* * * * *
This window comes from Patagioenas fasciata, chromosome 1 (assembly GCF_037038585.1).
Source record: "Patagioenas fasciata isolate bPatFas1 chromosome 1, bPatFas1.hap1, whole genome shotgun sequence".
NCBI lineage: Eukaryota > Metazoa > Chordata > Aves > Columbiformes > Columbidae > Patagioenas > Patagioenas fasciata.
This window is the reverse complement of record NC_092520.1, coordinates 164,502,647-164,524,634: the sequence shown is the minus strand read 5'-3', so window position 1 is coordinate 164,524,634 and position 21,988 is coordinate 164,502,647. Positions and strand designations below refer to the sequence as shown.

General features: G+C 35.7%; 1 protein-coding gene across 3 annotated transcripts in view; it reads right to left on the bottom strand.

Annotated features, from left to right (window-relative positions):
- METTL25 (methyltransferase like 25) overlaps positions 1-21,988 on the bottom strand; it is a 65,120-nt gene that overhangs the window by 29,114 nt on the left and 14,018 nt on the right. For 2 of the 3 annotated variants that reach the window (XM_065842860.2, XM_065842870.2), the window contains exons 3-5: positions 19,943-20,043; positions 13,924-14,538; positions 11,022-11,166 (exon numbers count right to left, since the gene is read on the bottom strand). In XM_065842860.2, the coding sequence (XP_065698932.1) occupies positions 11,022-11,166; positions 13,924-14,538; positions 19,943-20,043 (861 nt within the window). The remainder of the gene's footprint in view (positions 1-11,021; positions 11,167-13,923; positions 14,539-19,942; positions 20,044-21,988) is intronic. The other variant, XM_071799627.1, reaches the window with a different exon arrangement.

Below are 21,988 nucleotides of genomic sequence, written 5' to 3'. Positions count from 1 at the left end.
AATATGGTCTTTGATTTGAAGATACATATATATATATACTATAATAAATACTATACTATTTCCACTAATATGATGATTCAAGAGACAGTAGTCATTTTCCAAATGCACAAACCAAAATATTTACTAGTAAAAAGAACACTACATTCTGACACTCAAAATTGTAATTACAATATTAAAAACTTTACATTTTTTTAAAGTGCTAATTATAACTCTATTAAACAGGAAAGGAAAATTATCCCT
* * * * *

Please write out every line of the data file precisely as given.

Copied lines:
This window comes from Patagioenas fasciata, chromosome 1 (assembly GCF_037038585.1).
Source record: "Patagioenas fasciata isolate bPatFas1 chromosome 1, bPatFas1.hap1, whole genome shotgun sequence".
NCBI lineage: Eukaryota > Metazoa > Chordata > Aves > Columbiformes > Columbidae > Patagioenas > Patagioenas fasciata.
This window is the reverse complement of record NC_092520.1, coordinates 164,502,647-164,524,634: the sequence shown is the minus strand read 5'-3', so window position 1 is coordinate 164,524,634 and position 21,988 is coordinate 164,502,647. Positions and strand designations below refer to the sequence as shown.

General features: G+C 35.7%; 1 protein-coding gene across 3 annotated transcripts in view; it reads right to left on the bottom strand.

Annotated features, from left to right (window-relative positions):
- METTL25 (methyltransferase like 25) overlaps positions 1-21,988 on the bottom strand; it is a 65,120-nt gene that overhangs the window by 29,114 nt on the left and 14,018 nt on the right. For 2 of the 3 annotated variants that reach the window (XM_065842860.2, XM_065842870.2), the window contains exons 3-5: positions 19,943-20,043; positions 13,924-14,538; positions 11,022-11,166 (exon numbers count right to left, since the gene is read on the bottom strand). In XM_065842860.2, the coding sequence (XP_065698932.1) occupies positions 11,022-11,166; positions 13,924-14,538; positions 19,943-20,043 (861 nt within the window). The remainder of the gene's footprint in view (positions 1-11,021; positions 11,167-13,923; positions 14,539-19,942; positions 20,044-21,988) is intronic. The other variant, XM_071799627.1, reaches the window with a different exon arrangement.

Below are 21,988 nucleotides of genomic sequence, written 5' to 3'. Positions count from 1 at the left end.
AATATGGTCTTTGATTTGAAGATACATATATATATATACTATAATAAATACTATACTATTTCCACTAATATGATGATTCAAGAGACAGTAGTCATTTTCCAAATGCACAAACCAAAATATTTACTAGTAAAAAGAACACTACATTCTGACACTCAAAATTGTAATTACAATATTAAAAACTTTACATTTTTTTAAAGTGCTAATTATAACTCTATTAAACAGGAAAGGAAAATTATCCCT